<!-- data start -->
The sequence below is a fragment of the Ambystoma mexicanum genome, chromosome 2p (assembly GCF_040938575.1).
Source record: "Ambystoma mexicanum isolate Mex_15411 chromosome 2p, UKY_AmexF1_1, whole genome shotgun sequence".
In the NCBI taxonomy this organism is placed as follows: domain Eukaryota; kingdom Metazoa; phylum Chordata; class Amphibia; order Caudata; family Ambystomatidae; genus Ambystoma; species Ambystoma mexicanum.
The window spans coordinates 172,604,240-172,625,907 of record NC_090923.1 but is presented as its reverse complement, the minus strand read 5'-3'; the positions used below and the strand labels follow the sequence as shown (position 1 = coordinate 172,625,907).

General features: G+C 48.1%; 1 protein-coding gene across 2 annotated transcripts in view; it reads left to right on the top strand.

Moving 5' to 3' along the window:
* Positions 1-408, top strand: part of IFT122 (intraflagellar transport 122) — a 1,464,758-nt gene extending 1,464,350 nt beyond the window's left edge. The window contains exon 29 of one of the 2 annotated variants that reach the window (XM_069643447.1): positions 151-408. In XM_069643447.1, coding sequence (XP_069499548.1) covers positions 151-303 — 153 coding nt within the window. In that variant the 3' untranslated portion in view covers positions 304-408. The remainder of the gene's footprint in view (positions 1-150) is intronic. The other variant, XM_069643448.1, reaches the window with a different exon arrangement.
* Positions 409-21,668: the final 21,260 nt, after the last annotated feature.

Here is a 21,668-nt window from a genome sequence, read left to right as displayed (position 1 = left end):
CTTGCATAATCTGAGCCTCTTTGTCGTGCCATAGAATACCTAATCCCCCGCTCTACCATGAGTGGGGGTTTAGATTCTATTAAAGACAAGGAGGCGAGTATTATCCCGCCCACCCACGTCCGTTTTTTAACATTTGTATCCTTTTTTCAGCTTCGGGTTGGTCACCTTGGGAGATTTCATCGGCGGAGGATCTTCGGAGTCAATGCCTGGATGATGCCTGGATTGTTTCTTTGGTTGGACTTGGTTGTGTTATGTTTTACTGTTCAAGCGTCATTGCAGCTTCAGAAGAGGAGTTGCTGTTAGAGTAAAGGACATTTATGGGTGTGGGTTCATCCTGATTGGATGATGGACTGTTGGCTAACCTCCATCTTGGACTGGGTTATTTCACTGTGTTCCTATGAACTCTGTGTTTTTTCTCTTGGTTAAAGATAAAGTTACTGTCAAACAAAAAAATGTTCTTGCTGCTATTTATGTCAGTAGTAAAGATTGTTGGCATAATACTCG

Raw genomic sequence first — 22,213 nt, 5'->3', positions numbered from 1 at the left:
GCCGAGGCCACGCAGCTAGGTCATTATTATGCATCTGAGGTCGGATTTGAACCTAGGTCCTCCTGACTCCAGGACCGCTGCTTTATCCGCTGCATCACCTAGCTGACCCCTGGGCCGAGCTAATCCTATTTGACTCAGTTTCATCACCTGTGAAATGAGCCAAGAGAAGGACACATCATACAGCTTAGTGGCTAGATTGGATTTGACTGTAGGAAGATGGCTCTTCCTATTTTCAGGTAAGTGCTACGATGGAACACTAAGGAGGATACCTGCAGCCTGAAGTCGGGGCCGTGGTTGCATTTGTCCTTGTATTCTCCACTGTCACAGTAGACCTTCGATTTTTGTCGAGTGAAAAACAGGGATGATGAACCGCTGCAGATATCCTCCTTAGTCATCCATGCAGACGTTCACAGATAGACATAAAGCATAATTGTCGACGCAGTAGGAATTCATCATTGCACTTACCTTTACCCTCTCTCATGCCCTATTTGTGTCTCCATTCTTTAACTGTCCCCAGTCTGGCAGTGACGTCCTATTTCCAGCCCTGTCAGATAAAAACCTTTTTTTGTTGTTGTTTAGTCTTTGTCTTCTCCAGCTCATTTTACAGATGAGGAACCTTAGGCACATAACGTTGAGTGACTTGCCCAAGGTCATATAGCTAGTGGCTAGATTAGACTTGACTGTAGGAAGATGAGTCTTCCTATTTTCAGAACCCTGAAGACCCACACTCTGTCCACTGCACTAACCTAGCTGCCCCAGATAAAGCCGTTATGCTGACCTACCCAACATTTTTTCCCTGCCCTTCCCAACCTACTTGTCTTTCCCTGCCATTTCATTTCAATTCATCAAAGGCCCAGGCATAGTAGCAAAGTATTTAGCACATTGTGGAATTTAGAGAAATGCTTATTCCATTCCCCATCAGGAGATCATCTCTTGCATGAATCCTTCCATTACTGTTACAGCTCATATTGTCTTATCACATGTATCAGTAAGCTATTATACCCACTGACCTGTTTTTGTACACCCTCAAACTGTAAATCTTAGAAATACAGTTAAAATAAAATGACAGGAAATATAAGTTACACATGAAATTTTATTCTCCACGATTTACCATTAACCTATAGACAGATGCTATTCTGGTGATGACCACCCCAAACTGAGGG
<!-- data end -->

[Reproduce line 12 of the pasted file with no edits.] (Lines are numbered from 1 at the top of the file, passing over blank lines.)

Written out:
GCCGAGGCCACGCAGCTAGGTCATTATTATGCATCTGAGGTCGGATTTGAACCTAGGTCCTCCTGACTCCAGGACCGCTGCTTTATCCGCTGCATCACCTAGCTGACCCCTGGGCCGAGCTAATCCTATTTGACTCAGTTTCATCACCTGTGAAATGAGCCAAGAGAAGGACACATCATACAGCTTAGTGGCTAGATTGGATTTGACTGTAGGAAGATGGCTCTTCCTATTTTCAGGTAAGTGCTACGATGGAACACTAAGGAGGATACCTGCAGCCTGAAGTCGGGGCCGTGGTTGCATTTGTCCTTGTATTCTCCACTGTCACAGTAGACCTTCGATTTTTGTCGAGTGAAAAACAGGGATGATGAACCGCTGCAGATATCCTCCTTAGTCATCCATGCAGACGTTCACAGATAGACATAAAGCATAATTGTCGACGCAGTAGGAATTCATCATTGCACTTACCTTTACCCTCTCTCATGCCCTATTTGTGTCTCCATTCTTTAACTGTCCCCAGTCTGGCAGTGACGTCCTATTTCCAGCCCTGTCAGATAAAAACCTTTTTTTGTTGTTGTTTAGTCTTTGTCTTCTCCAGCTCATTTTACAGATGAGGAACCTTAGGCACATAACGTTGAGTGACTTGCCCAAGGTCATATAGCTAGTGGCTAGATTAGACTTGACTGTAGGAAGATGAGTCTTCCTATTTTCAGAACCCTGAAGACCCACACTCTGTCCACTGCACTAACCTAGCTGCCCCAGATAAAGCCGTTATGCTGACCTACCCAACATTTTTTCCCTGCCCTTCCCAACCTACTTGTCTTTCCCTGCCATTTCATTTCAATTCATCAAAGGCCCAGGCATAGTAGCAAAGTATTTAGCACATTGTGGAATTTAGAGAAATGCTTATTCCATTCCCCATCAGGAGATCATCTCTTGCATGAATCCTTCCATTACTGTTACAGCTCATATTGTCTTATCACATGTATCAGTAAGCTATTATACCCACTGACCTGTTTTTGTACACCCTCAAACTGTAAATCTTAGAAATACAGTTAAAATAAAATGACAGGAAATATAAGTTACACATGAAATTTTATTCTCCACGATTTACCATTAACCTATAGACAGATGCTATTCTGGTGATGACCACCCCAAACTGAGGG